Diphtheria (Corynebacterium diphtheriae), an acute bacterial infection spread by personal contact, was the most feared of all childhood diseases. Diphtheria may be documented back to ancient Egypt and Greece, but severe recurring outbreaks begin only after 1700. One of every ten children infected died from this disease. Symptoms ranged from severe sore throat to suffocation due to a ‘false membrane’ covering the larynx. The disease primarily affected children under the age of 5. Until treatment became widely available in the 1920s, the public viewed this disease as a death sentence.
In the 1880s Dr. Joseph O’Dwyer, a Cleveland native, developed a method of intubating patients (inserting a tube to keep the airway open) to survive the life-threatening phase of diphtheria. Although neither foolproof nor simple to use, O’Dwyer’s intubation instruments comprised a life-saving last resort. Grateful patients, parents, and doctors acclaimed Dr. O’Dwyer, and hailed his instruments as modern medical marvels. Ironically, O’Dwyer lived long enough to see his invention eclipsed by progress in medical science. Diphtheria became a seldom-seen threat to children, but only so long as they had been vaccinated.
Before Dr. O’Dwyer perfected his intubation techniques, tracheotomy presented the only viable treatment for diphtheria. This procedure involved cutting open the throat without anesthetic and inserting a tube directly into the trachea. Through this tube, an attendant could maintain consistent airflow by pushing air into the lungs. Although tracheotomy has been practiced for hundreds of years, operative complications persisted until the 1960s. During the early 19th century tracheotomy remained a last resort due to the lack of anesthesia, high risk of infection, and low success rate of the procedure.
Diphtheria vaccination first appeared in the 1890s, but only became widely used in the 1920s. During this interval medical scientists labored to create a safe and effective vaccine. Antitoxin introduced in 1890 provided immunity for only two weeks. Six years later, the toxin-antitoxin mixture came into general use, providing life-long immunity. Doctors used horses to generate this antitoxin serum. Thirty years after diphtheria antitoxin first became available, Béla Schick introduced the Schick test, a cutaneous test showing if a person needed immunization. This allowed for the use of toxin-antitoxin to become widespread.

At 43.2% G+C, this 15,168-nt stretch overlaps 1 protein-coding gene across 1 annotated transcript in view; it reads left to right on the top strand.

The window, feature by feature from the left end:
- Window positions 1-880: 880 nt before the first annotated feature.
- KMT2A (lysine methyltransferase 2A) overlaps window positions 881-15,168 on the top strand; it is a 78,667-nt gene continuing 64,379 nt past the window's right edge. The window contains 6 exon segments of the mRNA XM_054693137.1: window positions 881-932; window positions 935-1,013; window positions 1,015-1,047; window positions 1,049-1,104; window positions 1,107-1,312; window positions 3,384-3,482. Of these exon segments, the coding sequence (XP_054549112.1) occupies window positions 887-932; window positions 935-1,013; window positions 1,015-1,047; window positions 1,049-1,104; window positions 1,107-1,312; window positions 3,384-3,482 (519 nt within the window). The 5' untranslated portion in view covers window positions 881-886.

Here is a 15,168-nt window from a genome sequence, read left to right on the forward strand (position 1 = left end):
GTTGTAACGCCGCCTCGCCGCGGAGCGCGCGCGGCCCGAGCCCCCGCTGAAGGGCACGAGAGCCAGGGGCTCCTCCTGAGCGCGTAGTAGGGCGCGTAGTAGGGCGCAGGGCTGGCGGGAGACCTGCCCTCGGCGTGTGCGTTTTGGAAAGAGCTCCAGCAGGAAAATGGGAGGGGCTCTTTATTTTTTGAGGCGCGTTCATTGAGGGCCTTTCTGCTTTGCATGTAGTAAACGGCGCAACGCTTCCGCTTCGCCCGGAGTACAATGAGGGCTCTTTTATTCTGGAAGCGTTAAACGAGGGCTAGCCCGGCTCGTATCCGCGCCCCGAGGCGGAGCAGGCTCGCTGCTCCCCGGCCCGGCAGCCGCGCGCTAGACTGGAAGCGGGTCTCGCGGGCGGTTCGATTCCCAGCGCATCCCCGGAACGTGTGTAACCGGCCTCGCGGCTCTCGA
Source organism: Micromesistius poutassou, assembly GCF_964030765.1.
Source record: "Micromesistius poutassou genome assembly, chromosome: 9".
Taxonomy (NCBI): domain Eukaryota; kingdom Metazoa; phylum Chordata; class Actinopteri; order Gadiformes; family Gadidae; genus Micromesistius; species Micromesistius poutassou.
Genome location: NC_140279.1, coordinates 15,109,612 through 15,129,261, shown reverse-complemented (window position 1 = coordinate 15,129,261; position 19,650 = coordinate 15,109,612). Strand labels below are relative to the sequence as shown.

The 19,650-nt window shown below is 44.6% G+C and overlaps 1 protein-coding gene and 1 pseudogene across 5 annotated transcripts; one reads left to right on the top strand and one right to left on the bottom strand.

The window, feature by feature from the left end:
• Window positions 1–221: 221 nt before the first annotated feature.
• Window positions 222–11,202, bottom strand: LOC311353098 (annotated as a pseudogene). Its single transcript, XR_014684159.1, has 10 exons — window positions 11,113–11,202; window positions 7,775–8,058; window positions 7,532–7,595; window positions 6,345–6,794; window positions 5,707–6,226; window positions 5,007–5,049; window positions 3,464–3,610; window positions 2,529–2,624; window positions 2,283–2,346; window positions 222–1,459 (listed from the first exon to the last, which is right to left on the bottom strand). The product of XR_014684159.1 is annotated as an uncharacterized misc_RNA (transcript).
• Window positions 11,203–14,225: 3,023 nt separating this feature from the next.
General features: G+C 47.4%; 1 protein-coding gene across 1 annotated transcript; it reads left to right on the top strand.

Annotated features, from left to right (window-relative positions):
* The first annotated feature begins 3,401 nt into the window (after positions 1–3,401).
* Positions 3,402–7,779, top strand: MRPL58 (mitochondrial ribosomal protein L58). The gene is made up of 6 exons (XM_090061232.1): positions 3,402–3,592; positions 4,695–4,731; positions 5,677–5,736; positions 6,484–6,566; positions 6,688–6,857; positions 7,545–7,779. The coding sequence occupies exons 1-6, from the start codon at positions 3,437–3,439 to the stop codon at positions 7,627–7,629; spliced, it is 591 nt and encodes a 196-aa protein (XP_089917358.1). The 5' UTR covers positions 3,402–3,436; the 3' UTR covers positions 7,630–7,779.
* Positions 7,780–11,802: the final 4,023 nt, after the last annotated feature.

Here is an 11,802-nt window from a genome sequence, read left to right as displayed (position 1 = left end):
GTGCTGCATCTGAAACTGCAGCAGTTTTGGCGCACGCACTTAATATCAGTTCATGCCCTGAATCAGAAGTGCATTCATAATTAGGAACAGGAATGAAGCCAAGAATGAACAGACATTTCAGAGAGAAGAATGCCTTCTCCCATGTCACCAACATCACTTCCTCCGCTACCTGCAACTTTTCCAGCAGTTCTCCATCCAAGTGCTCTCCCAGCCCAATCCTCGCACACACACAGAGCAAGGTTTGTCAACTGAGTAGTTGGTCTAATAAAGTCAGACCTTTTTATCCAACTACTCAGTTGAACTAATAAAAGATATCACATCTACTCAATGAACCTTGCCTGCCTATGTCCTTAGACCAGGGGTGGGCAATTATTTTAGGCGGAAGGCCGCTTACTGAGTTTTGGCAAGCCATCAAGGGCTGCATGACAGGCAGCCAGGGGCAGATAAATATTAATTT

The toxin-antitoxin mixture, for all its promise, posed significant risks because it involved injecting live toxin. In 1924, Gaston Ramon developed the toxoid, a neutralized form of the toxin that would still impart permanent immunity. The toxoid-antitoxin mixtures eventually developed into the TDAP vaccine that is still in use today.
Cleveland did not escape the diphtheria outbreaks of the 19th century unscathed. In 1875, the 243-person death toll from diphtheria comprised 8.2% of all reported deaths. As was typical of the disease, children comprised most of the mortalities. Cleveland experienced deadly waves of the disease until the late 1920s when immunization became standard practice in large parts of the city. By 1938, only a handful of cases were reported.
Balto is known worldwide as the dog from the Disney movie. This story is based on the real-life 1925 serum run to Nome, Alaska. In midwinter, news reached Anchorage of an imminent epidemic in Nome. Twenty mushers and more than 100 sled dogs relayed antitoxin through dangerous, freezing conditions in an effort to stave off the outbreak. The real Balto led the sled team that made the final leg of this dangerous journey. Balto, a neutered animal, could not be used for breeding and was soon disregarded. A Cleveland businessman found Balto and his team on display in Los Angeles and, outraged at the animals’ state of neglect, worked with the Plain Dealer to have the team brought to the Cleveland Zoo. Balto was taxidermied after his death and is now on display at the Cleveland Museum of Natural History.
Guest post based upon the Dittrick Museum Diphtheria Exhibit, guest curated by Cicely Schonberg, BS, from Case Western Reserve University, Cleveland, Ohio.
Interested in learning more? Join us at the Dittrick Museum–researchers welcome!